It’s a good idea to review annually what you did last year and what you plan for next year. Keep your plans in a folder and review them over the years. Look for growth in each area. Or do it twice a year. You can pick a theme for a year-something that needs extra focus. Some people do a five-or ten-year plan.
Set goals for yourself. The goals you set must be measurable: you must be able to tell when you’ve accomplished a particular goal.
Set goals that make you stretch. All successful people have failed. It’s how you deal with it that’s key. If you’ve never failed, you’ve never reached.
Life planning is a lot like business planning. A common approach is this one:
1. Get a dream/vision. Formulate a purpose.
2. Write it down.
3. Create long-term, measurable goals.
4. Create a series of strategies and action steps to get there.
5. Evaluate these goals and strategies: make sure they represent a “stretch” yet are reasonable.
6. Share these goals with someone.
7. Get some good counsel and advice. Be prayerful about it.
8. Act on it.
The Dreaded Phone Interview
“48 Days To The Work You Love” Dan Miller
Studies have shown that 90% of communication is nonverbal. So how do you shine in the increasingly popular phone interview? You can’t take advantage of your good looks, great wardrobe, firm handshake, eye contact.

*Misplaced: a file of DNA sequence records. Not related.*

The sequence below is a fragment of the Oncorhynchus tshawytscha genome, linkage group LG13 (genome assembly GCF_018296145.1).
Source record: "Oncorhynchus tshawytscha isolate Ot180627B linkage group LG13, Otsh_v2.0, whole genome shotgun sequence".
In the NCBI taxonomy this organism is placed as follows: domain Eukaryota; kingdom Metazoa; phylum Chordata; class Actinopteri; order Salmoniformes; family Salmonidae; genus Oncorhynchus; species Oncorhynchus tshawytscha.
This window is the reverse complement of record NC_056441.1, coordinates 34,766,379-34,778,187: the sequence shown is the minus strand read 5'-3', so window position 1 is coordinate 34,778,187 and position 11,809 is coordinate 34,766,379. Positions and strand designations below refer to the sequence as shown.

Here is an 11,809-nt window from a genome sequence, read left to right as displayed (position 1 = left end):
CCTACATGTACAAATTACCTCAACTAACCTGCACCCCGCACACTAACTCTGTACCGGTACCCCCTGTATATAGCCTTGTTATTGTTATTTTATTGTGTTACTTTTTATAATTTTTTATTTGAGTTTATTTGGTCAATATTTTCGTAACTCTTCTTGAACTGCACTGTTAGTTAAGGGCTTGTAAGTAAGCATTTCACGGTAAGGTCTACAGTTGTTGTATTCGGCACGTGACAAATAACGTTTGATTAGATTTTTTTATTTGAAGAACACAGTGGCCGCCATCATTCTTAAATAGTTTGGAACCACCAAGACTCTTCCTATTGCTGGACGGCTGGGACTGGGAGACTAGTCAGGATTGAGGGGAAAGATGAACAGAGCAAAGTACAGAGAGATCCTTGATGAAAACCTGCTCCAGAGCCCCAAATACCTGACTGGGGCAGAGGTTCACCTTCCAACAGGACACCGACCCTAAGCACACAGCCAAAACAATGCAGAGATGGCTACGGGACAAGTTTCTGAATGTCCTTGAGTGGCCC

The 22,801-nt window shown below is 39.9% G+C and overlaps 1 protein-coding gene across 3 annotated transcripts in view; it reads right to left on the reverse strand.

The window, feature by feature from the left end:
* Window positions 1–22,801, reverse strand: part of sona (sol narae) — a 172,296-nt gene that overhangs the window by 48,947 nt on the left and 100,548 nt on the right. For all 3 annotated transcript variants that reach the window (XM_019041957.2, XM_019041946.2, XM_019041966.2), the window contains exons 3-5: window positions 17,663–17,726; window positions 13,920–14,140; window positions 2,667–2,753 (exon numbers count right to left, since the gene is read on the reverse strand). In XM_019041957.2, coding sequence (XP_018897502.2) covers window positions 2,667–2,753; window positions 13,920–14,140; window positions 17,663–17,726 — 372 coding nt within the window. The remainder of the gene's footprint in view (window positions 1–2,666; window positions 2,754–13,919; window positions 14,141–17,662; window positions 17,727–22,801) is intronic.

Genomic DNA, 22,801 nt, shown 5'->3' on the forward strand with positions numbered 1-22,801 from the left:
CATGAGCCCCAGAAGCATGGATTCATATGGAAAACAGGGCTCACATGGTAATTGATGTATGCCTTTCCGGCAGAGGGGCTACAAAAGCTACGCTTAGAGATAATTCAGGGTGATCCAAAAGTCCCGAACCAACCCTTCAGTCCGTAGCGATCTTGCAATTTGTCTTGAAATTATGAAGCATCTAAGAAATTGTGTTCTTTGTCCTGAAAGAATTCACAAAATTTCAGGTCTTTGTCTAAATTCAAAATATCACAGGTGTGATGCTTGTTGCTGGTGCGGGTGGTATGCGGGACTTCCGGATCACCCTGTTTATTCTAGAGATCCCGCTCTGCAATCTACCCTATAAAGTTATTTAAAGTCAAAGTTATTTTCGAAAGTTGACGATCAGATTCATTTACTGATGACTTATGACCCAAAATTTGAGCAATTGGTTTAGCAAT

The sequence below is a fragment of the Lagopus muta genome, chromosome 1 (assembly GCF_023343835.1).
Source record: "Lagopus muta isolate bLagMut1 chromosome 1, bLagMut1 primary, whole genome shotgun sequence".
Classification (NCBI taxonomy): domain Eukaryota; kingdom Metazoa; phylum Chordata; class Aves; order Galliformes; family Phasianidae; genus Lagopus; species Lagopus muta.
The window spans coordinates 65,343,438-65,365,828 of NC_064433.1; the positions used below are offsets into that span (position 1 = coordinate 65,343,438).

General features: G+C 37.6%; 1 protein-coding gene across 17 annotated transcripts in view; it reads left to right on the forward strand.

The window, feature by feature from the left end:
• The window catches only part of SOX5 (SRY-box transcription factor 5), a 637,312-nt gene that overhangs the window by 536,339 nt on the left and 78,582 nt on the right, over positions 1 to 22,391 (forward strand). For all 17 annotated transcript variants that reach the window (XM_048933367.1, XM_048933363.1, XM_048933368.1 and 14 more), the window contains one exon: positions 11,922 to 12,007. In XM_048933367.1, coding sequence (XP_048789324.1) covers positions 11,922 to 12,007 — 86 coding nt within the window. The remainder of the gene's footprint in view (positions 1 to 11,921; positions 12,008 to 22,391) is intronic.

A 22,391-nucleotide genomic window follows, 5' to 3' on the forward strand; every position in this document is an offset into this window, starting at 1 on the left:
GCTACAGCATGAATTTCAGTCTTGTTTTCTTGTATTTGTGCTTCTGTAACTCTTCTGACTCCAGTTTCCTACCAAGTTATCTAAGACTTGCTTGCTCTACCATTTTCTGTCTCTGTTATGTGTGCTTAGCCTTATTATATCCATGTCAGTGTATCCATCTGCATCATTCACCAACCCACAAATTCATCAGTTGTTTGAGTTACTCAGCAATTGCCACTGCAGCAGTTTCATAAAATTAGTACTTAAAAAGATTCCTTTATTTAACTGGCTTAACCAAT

But there are unique elements of a phone interview that you can use to your advantage:
- Stand Up. Standing changes your breathing and your tone of voice. It makes you sound stronger and more confident. (I stand and walk when doing phone coaching so I don’t risk sounding tired or too casual.)
- Have a Mirror Handy. Yes, be looking at yourself in a mirror. Your smile and facial expressions come through
more than you may realize. Respond physically like you would in person and much of that enthusiasm will be
translated via the phone anyway.
- Have Your Answers Written Out. This is an open-book test. You can have your answers to all of the expected questions written out and actually sound much more polished than you may be able to in person.
“What are your three greatest strengths? What do you look for in a supervisor? Why did you leave your
last job?” Be ready with clear responses to these and many more.